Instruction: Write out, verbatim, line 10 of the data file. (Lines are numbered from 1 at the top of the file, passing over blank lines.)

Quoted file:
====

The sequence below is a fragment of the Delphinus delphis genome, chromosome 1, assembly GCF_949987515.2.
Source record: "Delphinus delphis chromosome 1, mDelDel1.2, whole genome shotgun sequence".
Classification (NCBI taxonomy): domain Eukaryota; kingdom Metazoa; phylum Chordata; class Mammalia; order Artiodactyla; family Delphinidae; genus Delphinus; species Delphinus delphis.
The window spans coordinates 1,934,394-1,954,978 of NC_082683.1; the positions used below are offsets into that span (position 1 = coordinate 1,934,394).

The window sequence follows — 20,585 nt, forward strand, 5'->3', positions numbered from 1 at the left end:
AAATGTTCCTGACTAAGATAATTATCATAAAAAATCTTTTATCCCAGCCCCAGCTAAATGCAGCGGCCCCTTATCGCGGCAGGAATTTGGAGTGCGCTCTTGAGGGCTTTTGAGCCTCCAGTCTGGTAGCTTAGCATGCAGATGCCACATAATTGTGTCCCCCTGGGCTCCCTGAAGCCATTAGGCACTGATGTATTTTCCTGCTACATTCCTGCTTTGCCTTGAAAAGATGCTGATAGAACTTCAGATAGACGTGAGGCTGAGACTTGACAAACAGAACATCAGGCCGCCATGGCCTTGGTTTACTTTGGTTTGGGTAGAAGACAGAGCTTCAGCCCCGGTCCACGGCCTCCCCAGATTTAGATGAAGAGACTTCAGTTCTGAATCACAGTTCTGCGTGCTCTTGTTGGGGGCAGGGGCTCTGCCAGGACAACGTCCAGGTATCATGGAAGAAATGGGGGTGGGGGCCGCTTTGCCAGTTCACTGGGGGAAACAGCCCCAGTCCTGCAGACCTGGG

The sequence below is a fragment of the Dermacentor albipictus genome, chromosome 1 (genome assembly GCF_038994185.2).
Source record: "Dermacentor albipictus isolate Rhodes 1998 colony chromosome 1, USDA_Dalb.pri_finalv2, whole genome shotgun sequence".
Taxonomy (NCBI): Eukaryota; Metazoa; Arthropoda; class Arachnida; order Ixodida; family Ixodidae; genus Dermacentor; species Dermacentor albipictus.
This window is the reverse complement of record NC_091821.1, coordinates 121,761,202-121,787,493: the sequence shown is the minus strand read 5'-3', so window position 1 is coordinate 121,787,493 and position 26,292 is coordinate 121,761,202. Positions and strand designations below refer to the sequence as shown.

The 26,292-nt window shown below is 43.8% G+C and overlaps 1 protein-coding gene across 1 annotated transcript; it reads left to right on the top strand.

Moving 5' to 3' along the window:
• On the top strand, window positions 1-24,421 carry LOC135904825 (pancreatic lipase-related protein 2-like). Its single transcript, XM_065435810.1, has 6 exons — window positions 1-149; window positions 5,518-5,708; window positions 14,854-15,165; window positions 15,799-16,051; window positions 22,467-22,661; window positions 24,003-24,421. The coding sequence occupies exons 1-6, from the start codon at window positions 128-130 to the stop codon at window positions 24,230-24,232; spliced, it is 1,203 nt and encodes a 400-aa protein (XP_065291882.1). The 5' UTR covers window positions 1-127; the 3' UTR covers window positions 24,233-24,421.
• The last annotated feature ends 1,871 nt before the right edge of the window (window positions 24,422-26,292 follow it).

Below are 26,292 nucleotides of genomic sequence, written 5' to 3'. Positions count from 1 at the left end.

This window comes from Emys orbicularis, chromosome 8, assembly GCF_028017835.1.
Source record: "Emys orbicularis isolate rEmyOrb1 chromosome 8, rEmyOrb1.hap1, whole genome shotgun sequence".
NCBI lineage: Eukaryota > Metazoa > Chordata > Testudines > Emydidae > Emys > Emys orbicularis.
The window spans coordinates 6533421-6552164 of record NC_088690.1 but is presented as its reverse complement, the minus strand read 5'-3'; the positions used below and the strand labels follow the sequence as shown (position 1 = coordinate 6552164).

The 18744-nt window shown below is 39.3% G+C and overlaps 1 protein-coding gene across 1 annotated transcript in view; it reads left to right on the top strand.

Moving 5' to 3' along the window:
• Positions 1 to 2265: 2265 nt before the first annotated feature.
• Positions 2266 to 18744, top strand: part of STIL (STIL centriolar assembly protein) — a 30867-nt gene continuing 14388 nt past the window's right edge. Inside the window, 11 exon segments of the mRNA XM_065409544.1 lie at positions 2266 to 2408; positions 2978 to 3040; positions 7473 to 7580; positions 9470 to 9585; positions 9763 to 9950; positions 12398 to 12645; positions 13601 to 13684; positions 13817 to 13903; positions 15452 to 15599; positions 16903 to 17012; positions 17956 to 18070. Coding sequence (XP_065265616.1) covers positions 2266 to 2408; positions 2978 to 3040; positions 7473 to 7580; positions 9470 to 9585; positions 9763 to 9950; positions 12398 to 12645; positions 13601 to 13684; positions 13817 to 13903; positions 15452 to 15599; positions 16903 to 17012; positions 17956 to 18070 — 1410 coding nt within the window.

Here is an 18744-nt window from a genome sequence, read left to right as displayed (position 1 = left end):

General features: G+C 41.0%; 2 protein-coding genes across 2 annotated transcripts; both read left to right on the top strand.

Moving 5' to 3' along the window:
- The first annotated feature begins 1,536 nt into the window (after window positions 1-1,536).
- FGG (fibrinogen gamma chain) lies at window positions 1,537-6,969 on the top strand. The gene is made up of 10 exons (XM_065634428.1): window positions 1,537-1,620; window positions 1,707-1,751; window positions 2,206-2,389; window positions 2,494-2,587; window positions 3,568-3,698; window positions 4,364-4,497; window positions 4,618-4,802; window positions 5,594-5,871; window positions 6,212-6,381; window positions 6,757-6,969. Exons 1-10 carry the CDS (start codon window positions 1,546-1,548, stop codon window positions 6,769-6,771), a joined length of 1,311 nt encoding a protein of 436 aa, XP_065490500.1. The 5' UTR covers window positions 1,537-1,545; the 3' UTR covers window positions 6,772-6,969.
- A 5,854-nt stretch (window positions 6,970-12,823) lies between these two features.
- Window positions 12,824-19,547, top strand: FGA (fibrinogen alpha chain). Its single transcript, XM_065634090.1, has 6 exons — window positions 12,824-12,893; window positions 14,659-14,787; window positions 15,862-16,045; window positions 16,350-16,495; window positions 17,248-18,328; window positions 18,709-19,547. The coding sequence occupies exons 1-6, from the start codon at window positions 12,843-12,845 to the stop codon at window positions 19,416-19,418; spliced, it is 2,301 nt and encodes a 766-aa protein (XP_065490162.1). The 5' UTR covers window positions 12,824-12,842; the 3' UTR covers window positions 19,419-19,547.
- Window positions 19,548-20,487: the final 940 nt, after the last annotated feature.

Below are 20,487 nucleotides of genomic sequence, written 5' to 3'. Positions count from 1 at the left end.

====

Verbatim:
This window is the reverse complement of record NC_091821.1, coordinates 121,761,202-121,787,493: the sequence shown is the minus strand read 5'-3', so window position 1 is coordinate 121,787,493 and position 26,292 is coordinate 121,761,202. Positions and strand designations below refer to the sequence as shown.